The beekeeper must have ready for use clean/sterilised equipment for a new hive. This is your opportunity to give the colony a clean hive to start the season, similar to the hiving of a natural swarm.

1. Move the colony a short distance from its original position.
2. Place a clean brood chamber with clean frames with foundation, with a clean floor and entrance block, on the original position. Use a queen excluder between the floor and chamber to prevent the queen from absconding. Find the queen, and cage her for safekeeping during this manipulation.
3. Remove approximately 3 central frames of foundation from the new hive.
4. Shake all bees from the original hive into the center (do this by lowering the frames, one at a time, into the gap and shaking all the bees into the depth of the chamber) and brush any remaining bees.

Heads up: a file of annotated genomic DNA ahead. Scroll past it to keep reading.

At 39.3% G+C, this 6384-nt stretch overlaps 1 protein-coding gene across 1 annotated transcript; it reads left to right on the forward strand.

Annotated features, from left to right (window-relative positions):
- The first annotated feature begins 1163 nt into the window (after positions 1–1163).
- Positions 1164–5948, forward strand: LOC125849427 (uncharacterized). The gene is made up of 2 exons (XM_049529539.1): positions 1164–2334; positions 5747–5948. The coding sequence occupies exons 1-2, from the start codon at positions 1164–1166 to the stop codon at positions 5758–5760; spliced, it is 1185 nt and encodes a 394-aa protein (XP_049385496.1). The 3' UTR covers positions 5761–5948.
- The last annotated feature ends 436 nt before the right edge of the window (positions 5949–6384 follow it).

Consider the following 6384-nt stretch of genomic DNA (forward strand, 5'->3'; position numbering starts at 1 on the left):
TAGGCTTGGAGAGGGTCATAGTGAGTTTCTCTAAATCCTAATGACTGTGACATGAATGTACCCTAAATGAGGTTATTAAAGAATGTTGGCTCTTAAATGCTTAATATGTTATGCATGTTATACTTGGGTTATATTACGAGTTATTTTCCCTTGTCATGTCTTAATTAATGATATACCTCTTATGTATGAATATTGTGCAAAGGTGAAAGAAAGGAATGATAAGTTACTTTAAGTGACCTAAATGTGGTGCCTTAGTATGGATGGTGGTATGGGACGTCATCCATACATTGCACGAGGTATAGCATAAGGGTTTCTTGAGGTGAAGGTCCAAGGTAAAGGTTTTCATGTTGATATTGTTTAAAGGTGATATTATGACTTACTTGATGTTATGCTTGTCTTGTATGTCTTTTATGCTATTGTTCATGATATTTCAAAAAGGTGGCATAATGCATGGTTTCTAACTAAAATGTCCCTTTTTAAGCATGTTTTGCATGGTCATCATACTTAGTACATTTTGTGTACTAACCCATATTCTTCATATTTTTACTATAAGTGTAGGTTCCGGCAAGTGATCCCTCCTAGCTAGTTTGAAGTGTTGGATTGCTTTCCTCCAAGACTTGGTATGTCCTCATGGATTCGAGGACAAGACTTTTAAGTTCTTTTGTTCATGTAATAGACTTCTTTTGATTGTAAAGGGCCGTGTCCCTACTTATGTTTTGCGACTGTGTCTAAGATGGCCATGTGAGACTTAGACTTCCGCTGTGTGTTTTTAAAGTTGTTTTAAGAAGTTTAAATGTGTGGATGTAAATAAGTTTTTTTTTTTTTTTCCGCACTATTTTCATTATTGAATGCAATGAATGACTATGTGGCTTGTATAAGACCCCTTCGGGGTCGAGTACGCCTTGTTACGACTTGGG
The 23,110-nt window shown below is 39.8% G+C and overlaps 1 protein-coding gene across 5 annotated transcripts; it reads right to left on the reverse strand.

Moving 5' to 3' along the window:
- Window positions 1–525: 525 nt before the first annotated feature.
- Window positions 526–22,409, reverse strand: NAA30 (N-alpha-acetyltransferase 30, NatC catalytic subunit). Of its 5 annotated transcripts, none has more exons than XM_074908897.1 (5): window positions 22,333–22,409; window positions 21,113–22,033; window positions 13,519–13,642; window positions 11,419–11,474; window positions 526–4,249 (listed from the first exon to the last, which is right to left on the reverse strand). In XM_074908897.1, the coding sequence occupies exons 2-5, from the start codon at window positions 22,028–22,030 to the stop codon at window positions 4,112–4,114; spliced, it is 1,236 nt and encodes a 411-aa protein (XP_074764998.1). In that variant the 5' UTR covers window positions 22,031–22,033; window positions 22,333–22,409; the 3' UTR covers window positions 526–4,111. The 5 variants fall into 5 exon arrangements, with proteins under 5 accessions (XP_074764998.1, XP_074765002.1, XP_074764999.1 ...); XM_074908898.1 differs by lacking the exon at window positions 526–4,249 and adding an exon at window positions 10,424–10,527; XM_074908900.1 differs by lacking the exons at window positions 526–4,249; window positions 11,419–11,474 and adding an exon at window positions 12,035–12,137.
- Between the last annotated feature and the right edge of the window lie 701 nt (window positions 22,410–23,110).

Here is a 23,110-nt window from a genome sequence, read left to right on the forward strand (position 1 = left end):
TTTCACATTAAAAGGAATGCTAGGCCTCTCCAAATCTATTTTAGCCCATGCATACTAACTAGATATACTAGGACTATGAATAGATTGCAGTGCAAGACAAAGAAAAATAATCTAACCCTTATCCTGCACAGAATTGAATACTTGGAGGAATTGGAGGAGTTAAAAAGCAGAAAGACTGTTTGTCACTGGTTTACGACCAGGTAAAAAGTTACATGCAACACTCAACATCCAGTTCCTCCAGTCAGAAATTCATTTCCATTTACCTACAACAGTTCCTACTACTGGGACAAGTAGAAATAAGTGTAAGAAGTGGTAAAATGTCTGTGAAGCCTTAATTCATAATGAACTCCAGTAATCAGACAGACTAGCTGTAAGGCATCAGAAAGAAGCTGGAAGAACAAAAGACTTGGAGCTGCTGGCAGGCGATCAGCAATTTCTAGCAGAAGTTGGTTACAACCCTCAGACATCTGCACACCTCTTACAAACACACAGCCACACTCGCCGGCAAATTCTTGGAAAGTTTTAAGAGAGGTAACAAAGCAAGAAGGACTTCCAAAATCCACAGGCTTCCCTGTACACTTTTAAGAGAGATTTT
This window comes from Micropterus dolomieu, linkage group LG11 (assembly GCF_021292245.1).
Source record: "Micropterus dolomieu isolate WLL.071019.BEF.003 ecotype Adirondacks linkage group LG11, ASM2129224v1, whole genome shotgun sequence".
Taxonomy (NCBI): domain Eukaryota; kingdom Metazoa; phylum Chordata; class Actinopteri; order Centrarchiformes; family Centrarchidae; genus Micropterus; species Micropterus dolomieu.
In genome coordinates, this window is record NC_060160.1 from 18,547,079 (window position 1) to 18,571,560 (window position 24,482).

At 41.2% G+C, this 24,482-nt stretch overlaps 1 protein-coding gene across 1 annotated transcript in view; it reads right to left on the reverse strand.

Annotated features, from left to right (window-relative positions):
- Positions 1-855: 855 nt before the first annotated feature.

5. Put the old frames without bees into a bag for destruction later. In foundation replacement & swarming situations, it is a good idea to put 1 original frame of open brood into the new chamber.
6. When all old frames have been shaken into the new chamber, replace the 3 frames with foundation gently into place, then carefully release the queen into the brood chamber.
7. Feed the bees with sugar syrup until the foundation is at least 75% drawn out. If there is already honey in a super or good nectar flow, feeding may not be necessary, but be careful.

Exploring the Mysteries of the Langstroth Hive, Part IV. The Final Chapter!

Langstroth Hive

We are now at the Hive Body aka Brood Chamber.

Bee boxes come in six basic sizes:

Large aka “deeps” or “brood boxes” – comes in 2 widths – 10 frame and 8 frame.

Medium aka “Illinois” or “western” – comes in 2 widths – 10 frame and 8 frame.

Small aka “honey super” or “shallow” – comes in 2 widths – 10 frame and 8 frame.